Acts 25:23–Acts 26:32
Have you ever noticed how the same stories are told and re-told at family gatherings? Oftentimes the stories told on repeat serve as clues to the values we hold deep. If our uncle values athletics, we’ll likely hear about his glory years in high school football dating to four decades ago. If our grandmother values resourcefulness, we may hear chronicles of a prom dress made by her mother, a house built by her father, and a family-sustaining garden out their back door. Stories are more than strings of events. They are preserved memories of the things that matter. Stories themselves matter.
In Acts 26, we find the third retelling of Paul’s conversion story in the book of Acts alone. Why does this matter so much to the author, Luke, that he would include it three times? Because Paul’s conversion story is all of our stories. There is a “before,” a “but then” moment, and a new life from there. Paul was a terrorist and murderer of Christians before meeting Christ, but then he met Jesus. In his new life, he dedicated his days to spreading the Gospel. We were all sinners before accepting Jesus’s grace, and we now live out of the fullness and freedom of that redemption. Particularly noteworthy from Jason’s message was when he pointed out that even longtime Christians still have “but then” moments. The newness of grace can be continually revealed regardless of how long we’ve been walking with Christ. How can we invite the Spirit into our lives today to welcome (for the first time or five hundredth time!) Him to change us anew with a “but then” moment?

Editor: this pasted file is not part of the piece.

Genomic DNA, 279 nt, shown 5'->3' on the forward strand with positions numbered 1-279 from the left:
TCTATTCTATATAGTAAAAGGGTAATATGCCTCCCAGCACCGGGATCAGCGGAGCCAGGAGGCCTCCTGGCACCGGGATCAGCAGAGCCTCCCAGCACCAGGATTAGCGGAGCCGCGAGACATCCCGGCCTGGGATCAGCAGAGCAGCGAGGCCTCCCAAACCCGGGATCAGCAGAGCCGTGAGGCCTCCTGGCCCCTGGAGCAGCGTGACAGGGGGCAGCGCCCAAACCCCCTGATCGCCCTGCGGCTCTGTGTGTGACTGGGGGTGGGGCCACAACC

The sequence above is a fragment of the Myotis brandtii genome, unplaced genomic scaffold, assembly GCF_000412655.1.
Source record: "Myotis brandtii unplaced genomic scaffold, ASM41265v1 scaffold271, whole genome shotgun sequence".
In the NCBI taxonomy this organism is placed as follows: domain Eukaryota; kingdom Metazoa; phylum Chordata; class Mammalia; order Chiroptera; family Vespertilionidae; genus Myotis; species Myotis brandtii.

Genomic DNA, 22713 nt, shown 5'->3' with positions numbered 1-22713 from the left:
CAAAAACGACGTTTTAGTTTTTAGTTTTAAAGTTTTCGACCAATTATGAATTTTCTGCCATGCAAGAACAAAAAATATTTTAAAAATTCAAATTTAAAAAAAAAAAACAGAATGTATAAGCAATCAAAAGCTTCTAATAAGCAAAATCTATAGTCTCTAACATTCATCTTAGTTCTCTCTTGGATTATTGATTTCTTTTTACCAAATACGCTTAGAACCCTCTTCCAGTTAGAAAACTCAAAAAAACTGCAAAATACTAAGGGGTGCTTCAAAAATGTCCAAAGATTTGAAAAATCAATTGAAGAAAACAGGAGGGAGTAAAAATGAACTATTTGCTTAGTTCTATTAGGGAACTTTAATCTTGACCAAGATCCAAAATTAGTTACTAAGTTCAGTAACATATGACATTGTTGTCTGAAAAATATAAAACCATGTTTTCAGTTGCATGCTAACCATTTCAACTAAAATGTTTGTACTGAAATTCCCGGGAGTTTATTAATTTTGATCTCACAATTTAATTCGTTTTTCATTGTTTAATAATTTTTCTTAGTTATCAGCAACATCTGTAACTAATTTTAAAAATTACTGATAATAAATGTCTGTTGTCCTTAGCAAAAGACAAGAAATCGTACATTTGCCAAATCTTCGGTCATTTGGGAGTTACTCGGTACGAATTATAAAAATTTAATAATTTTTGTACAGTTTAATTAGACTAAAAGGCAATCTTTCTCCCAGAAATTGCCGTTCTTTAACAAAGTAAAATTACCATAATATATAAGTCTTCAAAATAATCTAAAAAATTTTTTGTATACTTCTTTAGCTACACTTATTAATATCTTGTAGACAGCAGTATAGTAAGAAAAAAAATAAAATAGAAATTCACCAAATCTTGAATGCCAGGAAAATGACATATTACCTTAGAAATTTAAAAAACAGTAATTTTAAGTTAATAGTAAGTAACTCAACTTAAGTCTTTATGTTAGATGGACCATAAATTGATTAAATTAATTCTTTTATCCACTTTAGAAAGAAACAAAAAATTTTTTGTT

Jesus please change me and give me a “but then” moment.